How do you measure a horse like Yeats? By the bald fact that he yesterday became the first to win the Gold Cup four times? Or maybe by some other detail – for instance, that the animal he beat by three and a half lengths, Patkai, was in turn dragged fully 15 lengths clear of the rest? Or that he has now galloped 10 miles here, without once being remotely menaced with defeat?
You could do all that, just as scientists can tell you how many miles divide us from the moon, or the sun, or Neptune. But nobody can measure the firmament itself, and at the age of eight Yeats has now transcended every conventional gauge. He can only be measured in the way of cosmologists, who turn questions upon themselves, and treat infinity as a way of learning more about their own mortality.
Something of that sense suffused the man riding this paragon. "The world is in turmoil at the moment," Johnny Murtagh said afterwards. "But when you see the crowd, see people's faces when the horses come back into the ring, there's such a feeling of happiness. If you could bottle it, it would be something special. The brewing of the crowd for the last furlong carried the horse home. I felt something very special going past the line. I've never experienced anything like it."
Murtagh had kept Yeats handy throughout and settled the race when kicking clear off the home turn. In the process, Yeats not only left Patkai and company in his wake, but the phantoms of so many past champions: the likes of Sagaro, the only other triple winner, or Le Moss and Ardross, whose fame was to share as many consecutive runnings between them as Yeats has now won in his own right.
It is their intangible testimony, of course, that gives substance to his greatness – and purpose to those who been returning to this heath since 1711. The Gold Cup itself was first run in 1807. The inherited breadth of perspective is one no generation could achieve on its own, and one available even to the least curious bystanders here yesterday.
And for all the ripples of his genius that will spread out through the breed, thanks to the stallions he has produced for John Magnier and Coolmore Stud, to the racing public it is the perennial runners – first the triple champion hurdler, Istabraq, now Yeats – who have exalted Aidan O'Brien in the pantheon of great trainers.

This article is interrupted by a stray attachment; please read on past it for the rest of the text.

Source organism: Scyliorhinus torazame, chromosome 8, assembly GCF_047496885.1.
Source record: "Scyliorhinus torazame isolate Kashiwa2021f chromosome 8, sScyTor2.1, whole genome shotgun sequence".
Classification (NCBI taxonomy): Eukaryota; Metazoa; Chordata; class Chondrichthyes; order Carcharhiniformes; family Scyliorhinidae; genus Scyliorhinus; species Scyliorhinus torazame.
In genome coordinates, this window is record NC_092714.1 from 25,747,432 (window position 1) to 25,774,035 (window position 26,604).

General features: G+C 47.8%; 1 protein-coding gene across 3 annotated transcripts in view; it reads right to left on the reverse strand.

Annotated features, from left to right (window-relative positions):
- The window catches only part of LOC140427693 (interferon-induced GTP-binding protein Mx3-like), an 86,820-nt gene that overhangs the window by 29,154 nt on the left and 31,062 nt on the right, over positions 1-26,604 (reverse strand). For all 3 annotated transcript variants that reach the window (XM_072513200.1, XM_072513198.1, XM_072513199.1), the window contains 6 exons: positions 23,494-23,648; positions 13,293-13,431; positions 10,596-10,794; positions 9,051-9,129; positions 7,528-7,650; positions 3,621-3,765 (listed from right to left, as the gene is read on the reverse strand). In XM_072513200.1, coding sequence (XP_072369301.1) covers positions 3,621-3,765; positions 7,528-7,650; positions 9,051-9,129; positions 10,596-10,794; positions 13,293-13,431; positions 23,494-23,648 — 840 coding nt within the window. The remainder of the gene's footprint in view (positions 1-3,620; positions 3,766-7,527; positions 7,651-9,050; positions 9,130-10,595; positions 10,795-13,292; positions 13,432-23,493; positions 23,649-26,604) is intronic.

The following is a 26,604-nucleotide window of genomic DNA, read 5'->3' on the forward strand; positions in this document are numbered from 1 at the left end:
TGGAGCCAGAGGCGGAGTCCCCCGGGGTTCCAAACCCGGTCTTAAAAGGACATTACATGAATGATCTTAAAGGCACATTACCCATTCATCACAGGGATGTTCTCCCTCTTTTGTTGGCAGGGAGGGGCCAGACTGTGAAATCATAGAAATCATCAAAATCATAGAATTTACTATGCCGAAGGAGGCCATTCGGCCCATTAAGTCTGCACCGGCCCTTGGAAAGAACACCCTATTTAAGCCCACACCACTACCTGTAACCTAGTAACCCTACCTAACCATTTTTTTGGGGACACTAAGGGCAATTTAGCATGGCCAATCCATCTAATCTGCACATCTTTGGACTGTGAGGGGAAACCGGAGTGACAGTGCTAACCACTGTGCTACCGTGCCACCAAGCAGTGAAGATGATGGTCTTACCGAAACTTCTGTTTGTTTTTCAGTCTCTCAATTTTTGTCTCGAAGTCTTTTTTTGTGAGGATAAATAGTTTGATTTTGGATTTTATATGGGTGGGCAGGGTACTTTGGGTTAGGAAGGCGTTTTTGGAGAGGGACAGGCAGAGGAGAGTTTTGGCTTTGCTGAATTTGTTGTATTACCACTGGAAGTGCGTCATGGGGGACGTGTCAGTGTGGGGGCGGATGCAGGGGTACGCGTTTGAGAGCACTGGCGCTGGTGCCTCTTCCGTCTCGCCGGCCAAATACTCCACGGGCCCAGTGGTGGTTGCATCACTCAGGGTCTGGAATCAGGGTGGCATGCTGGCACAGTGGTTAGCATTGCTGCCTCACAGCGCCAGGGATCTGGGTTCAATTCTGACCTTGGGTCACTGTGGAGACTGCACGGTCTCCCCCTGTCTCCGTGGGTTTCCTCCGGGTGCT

As always, O'Brien was anxious to distribute the credit. "I can't tell you how privileged I feel," he said. "It's the people directly involved that make it happen, like the lad who rides him every day, Davey [Hickey]. The only time I felt this much pressure was with Istabraq. I was afraid of the disappointment for everyone if this didn't happen. It's not for no reason that this has never been done before. This is just a unique horse. He's made of different stuff. Of course, he's only flesh and blood, but to do this four times..."
O'Brien also paid tribute to the conviction Murtagh showed in committing when he did – at a time, sophists might wish to remark, when Patkai was trapped behind and still full of running – but Magnier had the sense to acknowledge the mastery of the trainer. "To keep a horse sound, and keep having him right for a particular day, is very hard," he said. "History shows that. To get a horse ready at this time of life – and he's a colt, not a gelding – is some performance."
To many, the years had finally seemed to be telling when Yeats ran deplorably on his reappearance. "But the trainer was always happy," Magnier said. "The Gold Cup is run in June, here, not at Navan in April. I think Aidan was of the view you can only ask him so many questions so many times, and it wasn't until the last two pieces of work that we really started getting the good vibes."
The obvious question now is whether Yeats will be asked those questions afresh next year. O'Brien seemed nervous of the prospect. "If anything was to happen to him, we know we can't replace him," he said. "He's so unique that I would be afraid of racing him after this."
Magnier deferred the matter, but there were grounds to wonder in the way he addressed the hope of seeing him in the Goodwood Cup next month. "Why would you stop now with a horse that's enjoying himself like he has done today?" he asked. "The people love seeing him, and we love going racing with him."
Asked to rank Yeats in his affections, after decades of achievement at Coolmore, Magnier gave a quizzical look. "He's a horse!" he smiled. But the tone would have been precisely the same, were he describing a star.